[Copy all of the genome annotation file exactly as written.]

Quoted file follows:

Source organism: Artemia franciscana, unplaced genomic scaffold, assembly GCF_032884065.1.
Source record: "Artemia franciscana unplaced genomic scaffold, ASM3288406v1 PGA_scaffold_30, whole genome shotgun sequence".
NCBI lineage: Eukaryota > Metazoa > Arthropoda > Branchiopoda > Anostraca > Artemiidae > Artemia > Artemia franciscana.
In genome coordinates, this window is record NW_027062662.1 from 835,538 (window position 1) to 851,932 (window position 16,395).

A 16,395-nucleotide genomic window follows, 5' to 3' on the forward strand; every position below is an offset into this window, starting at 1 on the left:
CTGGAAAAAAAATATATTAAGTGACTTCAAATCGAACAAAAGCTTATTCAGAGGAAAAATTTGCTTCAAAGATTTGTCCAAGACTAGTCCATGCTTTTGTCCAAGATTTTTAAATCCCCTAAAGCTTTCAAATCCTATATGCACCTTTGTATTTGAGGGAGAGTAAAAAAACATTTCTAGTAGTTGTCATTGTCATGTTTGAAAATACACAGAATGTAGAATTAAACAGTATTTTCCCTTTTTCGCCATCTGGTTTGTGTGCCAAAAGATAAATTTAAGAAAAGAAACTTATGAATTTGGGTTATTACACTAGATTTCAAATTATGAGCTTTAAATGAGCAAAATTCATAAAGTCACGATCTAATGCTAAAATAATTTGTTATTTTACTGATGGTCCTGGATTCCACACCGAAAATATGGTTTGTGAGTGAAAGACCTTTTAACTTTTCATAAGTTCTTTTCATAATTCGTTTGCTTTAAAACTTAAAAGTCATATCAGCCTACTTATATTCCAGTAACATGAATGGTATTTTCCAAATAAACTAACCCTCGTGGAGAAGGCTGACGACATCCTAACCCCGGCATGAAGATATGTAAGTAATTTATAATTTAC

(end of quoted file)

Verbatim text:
Source organism: Artemia franciscana, unplaced genomic scaffold, assembly GCF_032884065.1.
Source record: "Artemia franciscana unplaced genomic scaffold, ASM3288406v1 PGA_scaffold_30, whole genome shotgun sequence".
NCBI lineage: Eukaryota > Metazoa > Arthropoda > Branchiopoda > Anostraca > Artemiidae > Artemia > Artemia franciscana.
In genome coordinates, this window is record NW_027062662.1 from 835,538 (window position 1) to 851,932 (window position 16,395).

A 16,395-nucleotide genomic window follows, 5' to 3' on the forward strand; every position below is an offset into this window, starting at 1 on the left:
CTGGAAAAAAAATATATTAAGTGACTTCAAATCGAACAAAAGCTTATTCAGAGGAAAAATTTGCTTCAAAGATTTGTCCAAGACTAGTCCATGCTTTTGTCCAAGATTTTTAAATCCCCTAAAGCTTTCAAATCCTATATGCACCTTTGTATTTGAGGGAGAGTAAAAAAACATTTCTAGTAGTTGTCATTGTCATGTTTGAAAATACACAGAATGTAGAATTAAACAGTATTTTCCCTTTTTCGCCATCTGGTTTGTGTGCCAAAAGATAAATTTAAGAAAAGAAACTTATGAATTTGGGTTATTACACTAGATTTCAAATTATGAGCTTTAAATGAGCAAAATTCATAAAGTCACGATCTAATGCTAAAATAATTTGTTATTTTACTGATGGTCCTGGATTCCACACCGAAAATATGGTTTGTGAGTGAAAGACCTTTTAACTTTTCATAAGTTCTTTTCATAATTCGTTTGCTTTAAAACTTAAAAGTCATATCAGCCTACTTATATTCCAGTAACATGAATGGTATTTTCCAAATAAACTAACCCTCGTGGAGAAGGCTGACGACATCCTAACCCCGGCATGAAGATATGTAAGTAATTTATAATTTAC